Tiotropium/olodaterol versus tiotropium in Japanese patients with COPD: results from the DYNAGITO study
Authors Ichinose M, Nishimura M, Akimoto M, Kurotori Y, Zhao Y, de la Hoz A, Mishima M
Received 2 April 2018
Accepted for publication 21 May 2018
Published 13 July 2018 Volume 2018:13 Pages 2147—2156
Checked for plagiarism Yes
Review by Single anonymous peer review
Peer reviewer comments 2
Editor who approved publication: Dr Richard Russell
Masakazu Ichinose,1 Masaharu Nishimura,2 Manabu Akimoto,3 Yasuhiro Kurotori,3 Yihua Zhao,4 Alberto de la Hoz,5 Michiaki Mishima6
1Department of Respiratory Medicine, Tohoku University Graduate School of Medicine, Sendai, Japan; 2Department of Pulmonary Medicine, Faculty School of Medicine, Hokkaido University, Sapporo, Japan; 3Nippon Boehringer Ingelheim Co. Ltd, Tokyo, Japan; 4Boehringer Ingelheim Pharmaceuticals, Inc., Ridgefield, CT, USA; 5Boehringer Ingelheim International GmbH, Ingelheim, Germany; 6Osaka Saiseikai Noe Hospital, Osaka, Japan
Background: The DYNAGITO study was a Phase IIIb, randomized, double-blind, multicenter, active-controlled, parallel-group, 52-week study designed to determine the efficacy and safety of tiotropium and olodaterol combination therapy (TIO+OLO 5/5 μg) versus tiotropium monotherapy (TIO 5 μg) for reducing moderate-to-severe exacerbations of COPD. This is a prespecified analysis of the DYNAGITO data in Japanese patients.
Patients and methods: Enrolled patients had a diagnosis of COPD with at least one moderate-to-severe exacerbation in the previous 12 months. Of the total 7,880 treated patients in the DYNAGITO study, 461 (TIO+OLO 5/5 μg: n=226, TIO 5 μg: n=235) were Japanese. The primary endpoint was the annualized rate of moderate-to-severe COPD exacerbations. The key secondary endpoint was the time to first moderate-to-severe COPD exacerbation, and other secondary endpoints included the annualized rate of exacerbations leading to hospitalization, time to first COPD exacerbation leading to hospitalization, and all-cause mortality. Safety data were analyzed descriptively.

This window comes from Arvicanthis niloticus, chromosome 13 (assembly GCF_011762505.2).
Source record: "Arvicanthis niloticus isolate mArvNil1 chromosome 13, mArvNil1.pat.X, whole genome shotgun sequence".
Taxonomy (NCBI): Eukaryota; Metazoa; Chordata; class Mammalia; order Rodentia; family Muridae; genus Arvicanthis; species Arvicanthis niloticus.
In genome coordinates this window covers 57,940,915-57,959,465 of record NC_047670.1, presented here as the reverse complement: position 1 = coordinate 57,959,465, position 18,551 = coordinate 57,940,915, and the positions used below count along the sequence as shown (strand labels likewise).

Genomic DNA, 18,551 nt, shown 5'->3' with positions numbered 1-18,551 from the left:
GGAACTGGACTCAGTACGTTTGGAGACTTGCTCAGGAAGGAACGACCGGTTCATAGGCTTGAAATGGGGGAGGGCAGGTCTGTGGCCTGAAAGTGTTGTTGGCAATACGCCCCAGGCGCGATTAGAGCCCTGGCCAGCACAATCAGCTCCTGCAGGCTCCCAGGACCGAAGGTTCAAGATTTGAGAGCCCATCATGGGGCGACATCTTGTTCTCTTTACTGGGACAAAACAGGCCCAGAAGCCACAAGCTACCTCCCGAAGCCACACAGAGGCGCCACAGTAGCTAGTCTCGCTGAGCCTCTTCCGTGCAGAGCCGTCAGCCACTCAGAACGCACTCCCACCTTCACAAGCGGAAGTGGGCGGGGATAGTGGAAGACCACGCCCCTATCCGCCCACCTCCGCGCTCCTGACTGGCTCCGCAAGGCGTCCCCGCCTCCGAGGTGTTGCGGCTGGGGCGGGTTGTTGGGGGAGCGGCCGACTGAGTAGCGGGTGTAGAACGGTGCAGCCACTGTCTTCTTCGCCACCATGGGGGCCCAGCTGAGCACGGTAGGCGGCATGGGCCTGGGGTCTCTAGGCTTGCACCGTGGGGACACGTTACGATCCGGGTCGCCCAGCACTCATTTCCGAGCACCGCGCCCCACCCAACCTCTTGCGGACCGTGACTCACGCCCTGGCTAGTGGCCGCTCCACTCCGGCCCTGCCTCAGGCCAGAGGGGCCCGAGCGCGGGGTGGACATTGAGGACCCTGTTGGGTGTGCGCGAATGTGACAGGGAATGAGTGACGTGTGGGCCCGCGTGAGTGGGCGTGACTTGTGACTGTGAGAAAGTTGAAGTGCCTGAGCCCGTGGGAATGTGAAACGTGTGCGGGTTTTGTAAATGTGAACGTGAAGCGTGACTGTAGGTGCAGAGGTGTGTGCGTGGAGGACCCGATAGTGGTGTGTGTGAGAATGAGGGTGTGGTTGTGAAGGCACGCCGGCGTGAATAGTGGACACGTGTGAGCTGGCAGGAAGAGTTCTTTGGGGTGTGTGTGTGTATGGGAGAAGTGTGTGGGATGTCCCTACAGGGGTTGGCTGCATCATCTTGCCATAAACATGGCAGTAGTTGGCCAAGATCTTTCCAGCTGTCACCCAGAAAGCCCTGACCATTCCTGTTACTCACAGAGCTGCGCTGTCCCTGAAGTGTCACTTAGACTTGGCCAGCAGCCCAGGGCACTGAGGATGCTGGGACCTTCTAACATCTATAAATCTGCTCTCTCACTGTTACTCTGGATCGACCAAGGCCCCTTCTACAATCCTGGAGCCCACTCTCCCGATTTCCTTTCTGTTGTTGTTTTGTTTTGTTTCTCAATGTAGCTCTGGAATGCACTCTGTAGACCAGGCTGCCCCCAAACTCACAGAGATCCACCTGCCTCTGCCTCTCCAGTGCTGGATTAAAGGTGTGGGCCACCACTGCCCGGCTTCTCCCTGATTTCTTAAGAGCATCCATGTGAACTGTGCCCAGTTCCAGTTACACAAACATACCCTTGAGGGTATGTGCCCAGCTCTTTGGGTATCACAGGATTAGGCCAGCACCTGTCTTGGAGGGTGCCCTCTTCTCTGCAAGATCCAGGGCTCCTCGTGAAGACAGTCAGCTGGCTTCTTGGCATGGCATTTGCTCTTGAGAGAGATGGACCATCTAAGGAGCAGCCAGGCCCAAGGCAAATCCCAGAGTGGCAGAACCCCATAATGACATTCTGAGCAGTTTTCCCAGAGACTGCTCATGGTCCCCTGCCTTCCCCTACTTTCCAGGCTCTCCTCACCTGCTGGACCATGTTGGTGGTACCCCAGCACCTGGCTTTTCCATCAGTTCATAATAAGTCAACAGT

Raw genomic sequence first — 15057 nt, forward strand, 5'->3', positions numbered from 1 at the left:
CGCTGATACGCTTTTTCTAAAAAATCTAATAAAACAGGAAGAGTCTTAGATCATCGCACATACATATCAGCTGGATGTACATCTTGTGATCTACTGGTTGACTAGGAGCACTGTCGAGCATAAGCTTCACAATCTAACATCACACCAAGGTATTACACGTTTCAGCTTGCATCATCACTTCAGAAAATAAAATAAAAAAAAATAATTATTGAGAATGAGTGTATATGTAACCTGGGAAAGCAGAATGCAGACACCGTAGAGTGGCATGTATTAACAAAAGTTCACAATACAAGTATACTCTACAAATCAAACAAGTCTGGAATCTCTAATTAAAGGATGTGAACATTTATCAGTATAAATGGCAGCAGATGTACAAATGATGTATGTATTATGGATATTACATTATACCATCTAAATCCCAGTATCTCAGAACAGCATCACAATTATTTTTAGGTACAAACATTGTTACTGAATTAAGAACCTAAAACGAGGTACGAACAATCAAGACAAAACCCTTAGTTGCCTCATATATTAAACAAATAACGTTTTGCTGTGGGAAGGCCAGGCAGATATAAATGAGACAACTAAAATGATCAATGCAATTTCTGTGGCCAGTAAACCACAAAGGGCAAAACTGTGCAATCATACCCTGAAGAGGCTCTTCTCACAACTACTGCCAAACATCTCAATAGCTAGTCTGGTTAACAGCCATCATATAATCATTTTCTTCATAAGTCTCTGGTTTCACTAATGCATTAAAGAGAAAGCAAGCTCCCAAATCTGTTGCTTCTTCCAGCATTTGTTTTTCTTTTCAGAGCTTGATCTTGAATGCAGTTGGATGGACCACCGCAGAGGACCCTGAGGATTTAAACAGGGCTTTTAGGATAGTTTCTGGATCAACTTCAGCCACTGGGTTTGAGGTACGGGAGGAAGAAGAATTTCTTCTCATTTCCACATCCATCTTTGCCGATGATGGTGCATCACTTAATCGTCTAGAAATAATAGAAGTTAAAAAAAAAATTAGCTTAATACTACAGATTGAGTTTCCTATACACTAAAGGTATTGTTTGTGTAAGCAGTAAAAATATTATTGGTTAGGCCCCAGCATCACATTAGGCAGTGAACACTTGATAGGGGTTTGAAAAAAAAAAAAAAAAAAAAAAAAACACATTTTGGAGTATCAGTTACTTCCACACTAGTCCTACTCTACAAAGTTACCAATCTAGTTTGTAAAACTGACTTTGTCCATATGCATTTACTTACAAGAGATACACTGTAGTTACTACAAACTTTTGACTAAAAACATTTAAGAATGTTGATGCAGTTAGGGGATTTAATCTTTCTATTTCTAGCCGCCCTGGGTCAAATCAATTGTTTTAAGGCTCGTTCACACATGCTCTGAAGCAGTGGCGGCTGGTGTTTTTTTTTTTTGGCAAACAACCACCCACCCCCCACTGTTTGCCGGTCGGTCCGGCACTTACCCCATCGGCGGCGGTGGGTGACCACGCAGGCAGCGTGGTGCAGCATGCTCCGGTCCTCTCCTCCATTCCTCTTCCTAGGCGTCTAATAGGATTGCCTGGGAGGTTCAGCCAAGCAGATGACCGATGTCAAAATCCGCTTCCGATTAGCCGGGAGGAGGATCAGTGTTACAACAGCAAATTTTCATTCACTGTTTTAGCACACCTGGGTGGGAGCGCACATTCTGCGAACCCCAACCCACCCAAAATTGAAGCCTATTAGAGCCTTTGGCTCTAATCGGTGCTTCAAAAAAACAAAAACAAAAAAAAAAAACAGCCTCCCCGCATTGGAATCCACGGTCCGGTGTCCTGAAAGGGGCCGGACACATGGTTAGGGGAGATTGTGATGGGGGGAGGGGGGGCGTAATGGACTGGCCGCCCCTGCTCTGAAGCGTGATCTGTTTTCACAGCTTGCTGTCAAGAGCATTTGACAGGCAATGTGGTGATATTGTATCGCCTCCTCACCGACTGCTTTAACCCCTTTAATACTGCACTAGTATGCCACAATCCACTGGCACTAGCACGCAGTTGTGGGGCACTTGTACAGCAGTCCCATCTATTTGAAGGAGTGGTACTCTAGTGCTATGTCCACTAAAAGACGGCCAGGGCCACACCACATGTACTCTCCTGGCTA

Results: Combination therapy with TIO+OLO resulted in a 29% lower rate of moderate-to-severe COPD exacerbations relative to TIO monotherapy (rate ratio 0.71; 99% CI: 0.46, 1.10; p=0.0434). The risk of a first moderate-to-severe COPD exacerbation was 19% lower with TIO+OLO combination therapy than with TIO monotherapy (HR 0.81; 99% CI: 0.57, 1.17; p=0.1379), although this difference was not statistically significant. The annualized rate of COPD exacerbations requiring hospitalization was 14% lower in the TIO+OLO arm than in the TIO arm (rate ratio 0.86; 95% CI: 0.52, 1.42; p=0.5654). The adverse event incidence was balanced between treatment arms.
Conclusion: In a prespecified subgroup analysis of Japanese patients in the DYNAGITO study, combination therapy with TIO+OLO was more effective than TIO in reducing exacerbations. Both treatments were well tolerated.
Keywords: all-cause mortality, COPD, fixed-dose combination therapy, hospitalization, moderate-to-severe exacerbations, monotherapy
Corrigendum for this paper has been published
COPD is characterized by respiratory symptoms and airflow limitations1 and is the fourth leading cause of death globally.2 Approximately 10% of the Japanese population aged ≥40 years is estimated to have airflow limitation, according to the Nippon COPD epidemiology study.3 Among these individuals, only 9.4% are diagnosed with COPD, and 44% of these individuals have moderate-to-very severe airflow limitation.3
The Global Initiative for Chronic Obstructive Lung Disease (GOLD) 2017 guidance document and Japanese Respiratory Society guidelines recommend long-acting bronchodilators (eg, long-acting muscarinic antagonists [LAMAs] and long-acting beta agonists [LABAs]) for COPD. In several studies, these agents have been shown to improve lung function, symptoms, and quality of life, and to prevent COPD exacerbations.4–7 GOLD 2017 guidelines suggest that a patient’s frequency of exacerbations within the previous 12 months and the degree of symptoms should determine treatment selection, rather than the severity of airflow limitation.1